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posted by martyb on Sunday October 01 2017, @11:59AM   Printer-friendly
from the Bow-Wow-Meow-Squeak! dept.

The recent popularity of "designer" dogs, cats, micro-pigs and other pets may seem to suggest that pet keeping is no more than a fad. Indeed, it is often assumed that pets are a Western affectation, a weird relic of the working animals kept by communities of the past.

About half of the households in Britain alone include some kind of pet; roughly 10m of those are dogs while cats make up another 10m. Pets cost time and money, and nowadays bring little in the way of material benefits. But during the 2008 financial crisis, spending on pets remained almost unaffected, which suggests that for most owners pets are not a luxury but an integral and deeply loved part of the family.

Some people are into pets, however, while others simply aren't interested. Why is this the case? It is highly probable that our desire for the company of animals actually goes back tens of thousands of years and has played an important part in our evolution. If so, then genetics might help explain why a love of animals is something some people just don't get.

[...] The pet-keeping habit often runs in families: this was once ascribed to children coming to imitate their parents' lifestyles when they leave home, but recent research has suggested that it also has a genetic basis. Some people, whatever their upbringing, seem predisposed to seek out the company of animals, others less so.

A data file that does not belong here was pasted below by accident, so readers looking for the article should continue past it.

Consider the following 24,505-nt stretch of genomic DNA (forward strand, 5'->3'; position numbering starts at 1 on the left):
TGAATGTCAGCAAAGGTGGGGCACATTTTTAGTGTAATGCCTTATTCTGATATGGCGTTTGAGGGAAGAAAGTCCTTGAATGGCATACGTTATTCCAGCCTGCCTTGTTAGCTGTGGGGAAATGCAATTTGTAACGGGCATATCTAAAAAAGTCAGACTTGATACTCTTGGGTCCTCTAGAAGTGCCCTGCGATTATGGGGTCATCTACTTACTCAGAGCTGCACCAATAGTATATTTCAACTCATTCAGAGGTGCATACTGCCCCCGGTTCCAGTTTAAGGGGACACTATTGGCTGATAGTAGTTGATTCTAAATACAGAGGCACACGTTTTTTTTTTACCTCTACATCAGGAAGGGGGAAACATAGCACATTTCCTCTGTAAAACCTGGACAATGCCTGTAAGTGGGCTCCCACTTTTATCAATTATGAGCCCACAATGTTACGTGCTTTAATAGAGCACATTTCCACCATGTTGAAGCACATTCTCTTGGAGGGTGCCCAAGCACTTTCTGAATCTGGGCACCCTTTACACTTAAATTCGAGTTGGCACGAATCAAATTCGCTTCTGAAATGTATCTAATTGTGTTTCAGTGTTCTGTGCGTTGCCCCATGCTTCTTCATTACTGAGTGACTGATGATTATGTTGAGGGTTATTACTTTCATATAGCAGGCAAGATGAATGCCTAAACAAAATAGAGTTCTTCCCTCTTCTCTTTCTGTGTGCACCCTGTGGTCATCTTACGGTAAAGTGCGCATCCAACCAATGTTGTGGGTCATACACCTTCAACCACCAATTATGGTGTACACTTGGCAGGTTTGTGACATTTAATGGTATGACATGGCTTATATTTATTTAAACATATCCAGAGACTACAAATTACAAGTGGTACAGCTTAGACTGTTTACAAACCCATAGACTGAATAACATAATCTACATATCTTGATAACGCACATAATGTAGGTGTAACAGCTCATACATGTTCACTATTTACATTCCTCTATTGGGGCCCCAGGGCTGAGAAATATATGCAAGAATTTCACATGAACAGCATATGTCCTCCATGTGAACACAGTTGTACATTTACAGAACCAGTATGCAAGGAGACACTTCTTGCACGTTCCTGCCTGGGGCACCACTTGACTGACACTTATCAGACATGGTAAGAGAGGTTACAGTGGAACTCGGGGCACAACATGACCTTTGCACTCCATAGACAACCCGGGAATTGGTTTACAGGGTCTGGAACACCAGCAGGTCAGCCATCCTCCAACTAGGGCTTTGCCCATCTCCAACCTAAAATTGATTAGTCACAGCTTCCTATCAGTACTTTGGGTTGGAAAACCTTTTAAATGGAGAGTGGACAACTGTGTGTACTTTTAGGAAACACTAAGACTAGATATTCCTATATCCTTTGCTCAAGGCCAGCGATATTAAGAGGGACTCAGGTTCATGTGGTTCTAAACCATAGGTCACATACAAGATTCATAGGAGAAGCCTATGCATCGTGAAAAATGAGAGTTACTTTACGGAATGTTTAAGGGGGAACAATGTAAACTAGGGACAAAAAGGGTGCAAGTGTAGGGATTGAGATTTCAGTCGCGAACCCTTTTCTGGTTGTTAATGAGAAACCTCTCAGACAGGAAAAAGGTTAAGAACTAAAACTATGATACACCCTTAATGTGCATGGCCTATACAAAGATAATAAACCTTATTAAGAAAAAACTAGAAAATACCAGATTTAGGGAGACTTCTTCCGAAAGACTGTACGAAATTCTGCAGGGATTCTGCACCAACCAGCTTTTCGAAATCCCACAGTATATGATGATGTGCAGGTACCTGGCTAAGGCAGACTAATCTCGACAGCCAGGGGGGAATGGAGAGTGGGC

Is the desire to keep pets really hard-wired in our DNA?


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  • (Score: 5, Insightful) by acid andy on Sunday October 01 2017, @01:21PM (2 children)

    by acid andy (1683) on Sunday October 01 2017, @01:21PM (#575546) Homepage Journal

    Every single home that involves pets is filthy.

    "Filthy" is a subjective and relative term, particularly in the context that you've used it. You consider the pet homes filthy relative to your own personal standards. I'd suggest that your standards shouldn't be applied to other people because pet ownership quite clearly isn't having a significant negative impact on their health. Given that people benefit from a little dirt to kick start their immune systems, it may even be beneficial. In summary, most people are likely to disagree with you, but what standards you apply to yourself are fine. I think you were trolling anyway.

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    If a cat has kittens, does a rat have rittens, a bat bittens and a mat mittens?
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  • (Score: 0, Funny) by Anonymous Coward on Sunday October 01 2017, @01:33PM (1 child)

    by Anonymous Coward on Sunday October 01 2017, @01:33PM (#575549)

    Are you people blind?

    • (Score: 3, Insightful) by acid andy on Sunday October 01 2017, @02:39PM

      by acid andy (1683) on Sunday October 01 2017, @02:39PM (#575567) Homepage Journal

      I didn't restate their point. They said that pet owners are oblivious to filth. I disagreed by pointing out that "filth" is a subjective term. I will concede though that anyone claiming their home is "perfectly clean" is just as guilty of the same subjective relativism.

      The OP went on to suggest some possible benefits of pet ownership, involving genetics and raising children. I didn't restate those points either. I made a different point about immune systems.

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      If a cat has kittens, does a rat have rittens, a bat bittens and a mat mittens?